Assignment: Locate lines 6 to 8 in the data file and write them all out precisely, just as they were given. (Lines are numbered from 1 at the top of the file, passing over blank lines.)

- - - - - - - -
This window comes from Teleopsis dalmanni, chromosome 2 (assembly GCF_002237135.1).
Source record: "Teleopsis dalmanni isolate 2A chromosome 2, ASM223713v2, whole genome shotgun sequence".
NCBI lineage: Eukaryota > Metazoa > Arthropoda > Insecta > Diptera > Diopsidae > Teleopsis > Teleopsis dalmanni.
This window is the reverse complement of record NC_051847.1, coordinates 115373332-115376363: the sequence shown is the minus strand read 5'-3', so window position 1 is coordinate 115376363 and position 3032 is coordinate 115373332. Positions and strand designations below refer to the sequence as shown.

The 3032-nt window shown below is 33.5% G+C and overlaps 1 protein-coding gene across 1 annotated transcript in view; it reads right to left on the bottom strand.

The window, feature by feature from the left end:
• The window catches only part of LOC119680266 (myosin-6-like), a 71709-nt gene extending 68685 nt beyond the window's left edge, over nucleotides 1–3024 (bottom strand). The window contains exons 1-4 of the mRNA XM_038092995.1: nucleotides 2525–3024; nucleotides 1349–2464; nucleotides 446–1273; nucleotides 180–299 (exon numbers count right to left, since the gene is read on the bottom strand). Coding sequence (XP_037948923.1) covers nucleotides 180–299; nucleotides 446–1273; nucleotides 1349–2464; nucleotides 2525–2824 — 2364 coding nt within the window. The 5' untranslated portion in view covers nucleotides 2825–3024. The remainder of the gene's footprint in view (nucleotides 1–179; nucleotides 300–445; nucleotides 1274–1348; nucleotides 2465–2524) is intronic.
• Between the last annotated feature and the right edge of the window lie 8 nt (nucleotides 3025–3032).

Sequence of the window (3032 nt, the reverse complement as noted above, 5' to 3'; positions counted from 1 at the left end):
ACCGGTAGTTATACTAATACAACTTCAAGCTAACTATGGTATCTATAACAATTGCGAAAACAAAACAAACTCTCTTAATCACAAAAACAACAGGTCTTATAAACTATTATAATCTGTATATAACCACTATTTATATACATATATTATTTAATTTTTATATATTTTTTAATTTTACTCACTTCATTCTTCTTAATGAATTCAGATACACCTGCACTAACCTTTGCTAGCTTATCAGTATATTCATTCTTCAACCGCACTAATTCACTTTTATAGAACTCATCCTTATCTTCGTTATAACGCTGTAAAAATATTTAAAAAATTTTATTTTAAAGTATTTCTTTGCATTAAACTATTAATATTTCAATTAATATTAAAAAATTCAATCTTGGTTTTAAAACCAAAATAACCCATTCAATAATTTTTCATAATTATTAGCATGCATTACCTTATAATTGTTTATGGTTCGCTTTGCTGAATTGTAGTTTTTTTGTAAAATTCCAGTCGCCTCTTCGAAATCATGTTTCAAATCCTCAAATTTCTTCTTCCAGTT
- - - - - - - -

The window, feature by feature from the left end:
• The window catches only part of LOC119680266 (myosin-6-like), a 71709-nt gene extending 68685 nt beyond the window's left edge, over nucleotides 1–3024 (bottom strand). The window contains exons 1-4 of the mRNA XM_038092995.1: nucleotides 2525–3024; nucleotides 1349–2464; nucleotides 446–1273; nucleotides 180–299 (exon numbers count right to left, since the gene is read on the bottom strand). Coding sequence (XP_037948923.1) covers nucleotides 180–299; nucleotides 446–1273; nucleotides 1349–2464; nucleotides 2525–2824 — 2364 coding nt within the window. The 5' untranslated portion in view covers nucleotides 2825–3024. The remainder of the gene's footprint in view (nucleotides 1–179; nucleotides 300–445; nucleotides 1274–1348; nucleotides 2465–2524) is intronic.
• Between the last annotated feature and the right edge of the window lie 8 nt (nucleotides 3025–3032).